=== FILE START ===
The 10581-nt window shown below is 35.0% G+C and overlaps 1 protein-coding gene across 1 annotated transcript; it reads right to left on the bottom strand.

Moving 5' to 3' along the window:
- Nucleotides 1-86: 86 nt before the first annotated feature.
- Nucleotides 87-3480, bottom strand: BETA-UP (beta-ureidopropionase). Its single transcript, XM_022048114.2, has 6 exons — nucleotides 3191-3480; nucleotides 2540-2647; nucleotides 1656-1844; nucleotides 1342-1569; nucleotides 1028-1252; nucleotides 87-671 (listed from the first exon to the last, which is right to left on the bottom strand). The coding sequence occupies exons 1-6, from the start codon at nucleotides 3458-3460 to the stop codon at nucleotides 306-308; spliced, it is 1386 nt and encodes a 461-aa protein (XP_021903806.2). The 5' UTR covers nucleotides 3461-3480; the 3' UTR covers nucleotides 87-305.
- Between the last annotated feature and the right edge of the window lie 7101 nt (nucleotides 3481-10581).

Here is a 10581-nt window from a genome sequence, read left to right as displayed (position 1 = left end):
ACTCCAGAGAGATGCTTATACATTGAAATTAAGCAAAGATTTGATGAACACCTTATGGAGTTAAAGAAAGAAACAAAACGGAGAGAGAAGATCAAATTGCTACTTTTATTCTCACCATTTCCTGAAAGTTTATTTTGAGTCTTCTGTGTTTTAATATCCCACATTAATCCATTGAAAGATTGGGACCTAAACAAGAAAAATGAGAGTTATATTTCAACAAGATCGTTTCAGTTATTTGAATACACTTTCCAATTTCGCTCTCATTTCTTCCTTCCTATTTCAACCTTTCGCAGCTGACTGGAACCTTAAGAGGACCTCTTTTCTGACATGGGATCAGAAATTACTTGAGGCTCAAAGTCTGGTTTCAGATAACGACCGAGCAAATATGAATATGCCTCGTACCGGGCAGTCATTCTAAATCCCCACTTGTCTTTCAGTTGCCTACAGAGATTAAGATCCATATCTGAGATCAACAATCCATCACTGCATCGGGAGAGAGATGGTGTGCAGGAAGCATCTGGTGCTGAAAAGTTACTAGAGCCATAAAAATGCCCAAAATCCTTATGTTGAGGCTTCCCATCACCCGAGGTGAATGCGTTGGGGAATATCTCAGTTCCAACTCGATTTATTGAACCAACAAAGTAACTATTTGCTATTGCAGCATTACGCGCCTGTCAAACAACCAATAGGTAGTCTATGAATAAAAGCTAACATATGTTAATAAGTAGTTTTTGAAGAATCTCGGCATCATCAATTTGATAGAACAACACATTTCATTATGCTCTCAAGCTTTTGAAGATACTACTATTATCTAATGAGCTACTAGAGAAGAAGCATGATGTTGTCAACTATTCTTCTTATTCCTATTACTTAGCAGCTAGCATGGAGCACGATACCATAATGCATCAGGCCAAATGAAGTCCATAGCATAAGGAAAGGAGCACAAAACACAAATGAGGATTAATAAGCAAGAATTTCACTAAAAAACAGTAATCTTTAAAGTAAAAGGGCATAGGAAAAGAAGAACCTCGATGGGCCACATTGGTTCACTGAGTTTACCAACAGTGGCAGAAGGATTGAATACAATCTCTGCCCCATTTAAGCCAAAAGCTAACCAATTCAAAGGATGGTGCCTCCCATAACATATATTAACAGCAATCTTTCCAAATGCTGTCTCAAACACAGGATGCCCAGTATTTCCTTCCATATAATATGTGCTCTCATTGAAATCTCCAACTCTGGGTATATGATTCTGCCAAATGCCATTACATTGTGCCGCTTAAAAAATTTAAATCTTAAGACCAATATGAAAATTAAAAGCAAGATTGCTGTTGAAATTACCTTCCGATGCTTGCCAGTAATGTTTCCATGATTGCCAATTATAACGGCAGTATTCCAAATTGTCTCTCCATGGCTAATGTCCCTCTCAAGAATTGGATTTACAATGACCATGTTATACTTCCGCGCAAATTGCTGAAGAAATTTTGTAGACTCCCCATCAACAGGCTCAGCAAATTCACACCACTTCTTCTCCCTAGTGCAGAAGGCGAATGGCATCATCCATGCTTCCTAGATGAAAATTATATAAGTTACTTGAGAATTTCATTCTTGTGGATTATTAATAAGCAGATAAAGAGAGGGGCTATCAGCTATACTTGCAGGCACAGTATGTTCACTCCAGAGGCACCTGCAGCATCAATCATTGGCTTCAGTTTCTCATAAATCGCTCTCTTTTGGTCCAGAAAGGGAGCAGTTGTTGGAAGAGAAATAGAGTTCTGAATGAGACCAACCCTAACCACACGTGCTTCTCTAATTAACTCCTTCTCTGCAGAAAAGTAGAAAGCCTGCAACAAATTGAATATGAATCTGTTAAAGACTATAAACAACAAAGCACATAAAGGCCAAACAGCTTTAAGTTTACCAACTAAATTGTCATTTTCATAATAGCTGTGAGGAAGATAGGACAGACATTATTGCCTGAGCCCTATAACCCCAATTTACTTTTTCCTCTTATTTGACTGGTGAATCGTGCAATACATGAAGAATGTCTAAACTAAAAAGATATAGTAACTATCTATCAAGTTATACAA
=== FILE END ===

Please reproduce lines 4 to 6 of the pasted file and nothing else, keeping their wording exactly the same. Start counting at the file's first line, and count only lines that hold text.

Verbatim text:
- Nucleotides 87-3480, bottom strand: BETA-UP (beta-ureidopropionase). Its single transcript, XM_022048114.2, has 6 exons — nucleotides 3191-3480; nucleotides 2540-2647; nucleotides 1656-1844; nucleotides 1342-1569; nucleotides 1028-1252; nucleotides 87-671 (listed from the first exon to the last, which is right to left on the bottom strand). The coding sequence occupies exons 1-6, from the start codon at nucleotides 3458-3460 to the stop codon at nucleotides 306-308; spliced, it is 1386 nt and encodes a 461-aa protein (XP_021903806.2). The 5' UTR covers nucleotides 3461-3480; the 3' UTR covers nucleotides 87-305.
- Between the last annotated feature and the right edge of the window lie 7101 nt (nucleotides 3481-10581).

Here is a 10581-nt window from a genome sequence, read left to right as displayed (position 1 = left end):